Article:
The spring is located along a trail on the south end of the park; the spring's name is derived from the effect of sunlight on its surface, which makes the pool appear to shimmer like silver. Even through the winter, the bubbling spring never freezes, and plants often poke through snow surrounding the watercress-bordered pool in the coldest months.

Besides its prairie restorations and bodies of water, Silver Springs has areas of deciduous forests and wetlands, both of which are populated with species of mammals, birds and insects. Bird life observed in the park includes: osprey, great horned owl, eastern screech owl and long-eared owl; bald eagle have been sighted further upstream along the Fox. Reptiles and amphibians are present in the park but are more elusive than other types of animal life. (Read more...)

Selected biography

Barack Obama

Barack Obama (born August 4, 1961) is an American politician who served as the 44th President of the United States. He is the first African American to hold the office. Born in Honolulu, Hawaii, Obama is a graduate of Columbia University and Harvard Law School, he was a community organizer in Chicago before earning his law degree. He worked as a civil rights attorney and taught constitutional law at University of Chicago Law School from 1992 to 2004, he served three terms representing the 13th District in the Illinois Senate from 1997 to 2004, running unsuccessfully for the United States House of Representatives in 2000. He was elected to the United States Senate from Illinois in 2004.

Obama resigned his Senate seat after winning the Presidential election of 2008. Nine months after his election, he was named the 2009 Nobel Peace Prize laureate. Major domestic initiatives in his first term included the Patient Protection and Affordable Care Act and the Dodd–Frank Wall Street Reform and Consumer Protection Act. In foreign policy, Obama ended U.S. military involvement in the Iraq War, increased U.S. troop levels in Afghanistan, signed the New START arms control treaty with Russia, and ordered the military operation that resulted in the death of Osama bin Laden. In his second term Obama promoted domestic policies related to gun control and called for full equality for LGBT Americans. In foreign policy, Obama ordered U.S. military involvement in Iraq in response to gains made by the Islamic State in Iraq and took steps to normalize U.S. relations with Cuba. (Read more...)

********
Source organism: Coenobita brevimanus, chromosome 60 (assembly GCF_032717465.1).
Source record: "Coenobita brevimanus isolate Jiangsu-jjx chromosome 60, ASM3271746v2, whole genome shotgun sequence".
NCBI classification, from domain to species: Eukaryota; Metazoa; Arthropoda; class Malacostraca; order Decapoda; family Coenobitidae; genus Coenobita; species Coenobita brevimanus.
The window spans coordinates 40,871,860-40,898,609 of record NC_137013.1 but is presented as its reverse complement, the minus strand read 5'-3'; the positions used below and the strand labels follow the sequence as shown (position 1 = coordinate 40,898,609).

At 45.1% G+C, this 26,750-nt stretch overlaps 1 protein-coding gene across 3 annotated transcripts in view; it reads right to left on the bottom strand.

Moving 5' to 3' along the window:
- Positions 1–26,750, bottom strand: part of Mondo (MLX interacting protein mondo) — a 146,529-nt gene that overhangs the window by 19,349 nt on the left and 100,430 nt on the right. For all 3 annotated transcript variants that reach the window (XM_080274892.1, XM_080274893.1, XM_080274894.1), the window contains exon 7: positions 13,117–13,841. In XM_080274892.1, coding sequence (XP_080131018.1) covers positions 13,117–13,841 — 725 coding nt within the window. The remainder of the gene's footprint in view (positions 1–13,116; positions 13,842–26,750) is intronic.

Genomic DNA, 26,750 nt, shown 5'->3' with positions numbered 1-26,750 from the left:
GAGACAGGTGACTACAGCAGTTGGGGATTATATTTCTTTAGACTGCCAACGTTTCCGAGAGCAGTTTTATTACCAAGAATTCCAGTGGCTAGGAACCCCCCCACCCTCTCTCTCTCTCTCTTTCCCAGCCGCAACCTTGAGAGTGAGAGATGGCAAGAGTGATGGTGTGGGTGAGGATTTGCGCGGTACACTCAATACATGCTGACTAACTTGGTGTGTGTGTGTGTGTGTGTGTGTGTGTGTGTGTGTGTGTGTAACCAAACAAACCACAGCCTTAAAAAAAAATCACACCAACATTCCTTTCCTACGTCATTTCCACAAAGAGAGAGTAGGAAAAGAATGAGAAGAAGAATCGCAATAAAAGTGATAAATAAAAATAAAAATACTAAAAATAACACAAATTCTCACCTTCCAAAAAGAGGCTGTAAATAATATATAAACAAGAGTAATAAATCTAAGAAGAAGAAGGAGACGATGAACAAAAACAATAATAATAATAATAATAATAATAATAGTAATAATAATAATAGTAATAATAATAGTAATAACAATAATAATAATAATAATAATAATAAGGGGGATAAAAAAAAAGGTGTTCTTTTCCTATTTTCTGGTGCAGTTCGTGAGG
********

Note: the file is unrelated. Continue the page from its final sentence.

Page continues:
Did you know...

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Spot-winged Glider - Pantala hymenaea, Bles Park, Ashburn, Virginia - 7680788092.jpg
  • ... that Chicago alderman Dorsey Crowe survived falling 800 feet (240 m) from a plane and being thrown through the roof of a car?
  • ... that the spot-winged glider (pictured) is a migratory dragonfly?